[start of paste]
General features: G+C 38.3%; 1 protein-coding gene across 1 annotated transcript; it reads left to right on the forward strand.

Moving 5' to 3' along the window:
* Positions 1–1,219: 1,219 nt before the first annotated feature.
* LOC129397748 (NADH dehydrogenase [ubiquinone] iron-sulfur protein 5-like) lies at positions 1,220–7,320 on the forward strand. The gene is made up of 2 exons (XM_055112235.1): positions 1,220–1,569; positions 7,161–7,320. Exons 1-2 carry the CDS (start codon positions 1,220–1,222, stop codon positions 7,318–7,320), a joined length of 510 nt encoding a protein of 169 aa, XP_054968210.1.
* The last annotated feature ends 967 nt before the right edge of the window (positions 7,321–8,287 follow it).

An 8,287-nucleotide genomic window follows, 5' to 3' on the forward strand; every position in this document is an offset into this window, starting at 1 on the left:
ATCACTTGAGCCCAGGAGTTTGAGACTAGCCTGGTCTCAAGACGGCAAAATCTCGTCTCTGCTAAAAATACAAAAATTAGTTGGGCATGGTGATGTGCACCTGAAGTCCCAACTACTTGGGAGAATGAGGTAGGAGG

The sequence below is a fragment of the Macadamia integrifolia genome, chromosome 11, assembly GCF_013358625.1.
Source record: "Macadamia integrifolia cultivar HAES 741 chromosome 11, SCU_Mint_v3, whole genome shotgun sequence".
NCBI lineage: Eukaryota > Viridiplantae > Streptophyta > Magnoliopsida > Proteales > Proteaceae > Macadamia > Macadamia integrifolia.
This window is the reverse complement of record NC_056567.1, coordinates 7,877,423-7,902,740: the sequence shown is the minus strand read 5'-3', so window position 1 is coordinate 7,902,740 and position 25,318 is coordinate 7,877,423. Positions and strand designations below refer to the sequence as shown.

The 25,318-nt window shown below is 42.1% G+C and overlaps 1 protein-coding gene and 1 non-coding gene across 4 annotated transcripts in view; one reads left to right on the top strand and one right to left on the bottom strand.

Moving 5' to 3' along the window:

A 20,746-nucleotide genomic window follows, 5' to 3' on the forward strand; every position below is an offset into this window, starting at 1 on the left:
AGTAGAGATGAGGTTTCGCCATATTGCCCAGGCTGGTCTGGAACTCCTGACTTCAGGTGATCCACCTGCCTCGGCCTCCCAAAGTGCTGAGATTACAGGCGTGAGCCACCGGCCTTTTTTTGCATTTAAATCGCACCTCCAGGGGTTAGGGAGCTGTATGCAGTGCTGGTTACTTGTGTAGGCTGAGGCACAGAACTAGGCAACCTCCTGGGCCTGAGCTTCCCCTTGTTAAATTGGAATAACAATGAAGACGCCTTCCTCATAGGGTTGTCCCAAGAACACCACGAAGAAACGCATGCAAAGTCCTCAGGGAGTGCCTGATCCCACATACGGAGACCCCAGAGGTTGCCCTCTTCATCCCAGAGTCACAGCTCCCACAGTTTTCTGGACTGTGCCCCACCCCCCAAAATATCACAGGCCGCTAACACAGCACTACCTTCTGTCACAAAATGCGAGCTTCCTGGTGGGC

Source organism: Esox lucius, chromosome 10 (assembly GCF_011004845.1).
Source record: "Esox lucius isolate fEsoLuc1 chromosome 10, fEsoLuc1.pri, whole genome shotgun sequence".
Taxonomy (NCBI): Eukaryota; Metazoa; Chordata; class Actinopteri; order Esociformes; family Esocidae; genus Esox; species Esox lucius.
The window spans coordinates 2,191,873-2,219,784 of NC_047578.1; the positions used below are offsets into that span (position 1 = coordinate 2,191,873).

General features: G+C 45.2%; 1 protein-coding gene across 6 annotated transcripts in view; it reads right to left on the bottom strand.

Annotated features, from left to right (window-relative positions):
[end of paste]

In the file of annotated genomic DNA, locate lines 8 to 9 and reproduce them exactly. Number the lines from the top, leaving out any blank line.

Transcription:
The sequence below is a fragment of the Macadamia integrifolia genome, chromosome 11, assembly GCF_013358625.1.
Source record: "Macadamia integrifolia cultivar HAES 741 chromosome 11, SCU_Mint_v3, whole genome shotgun sequence".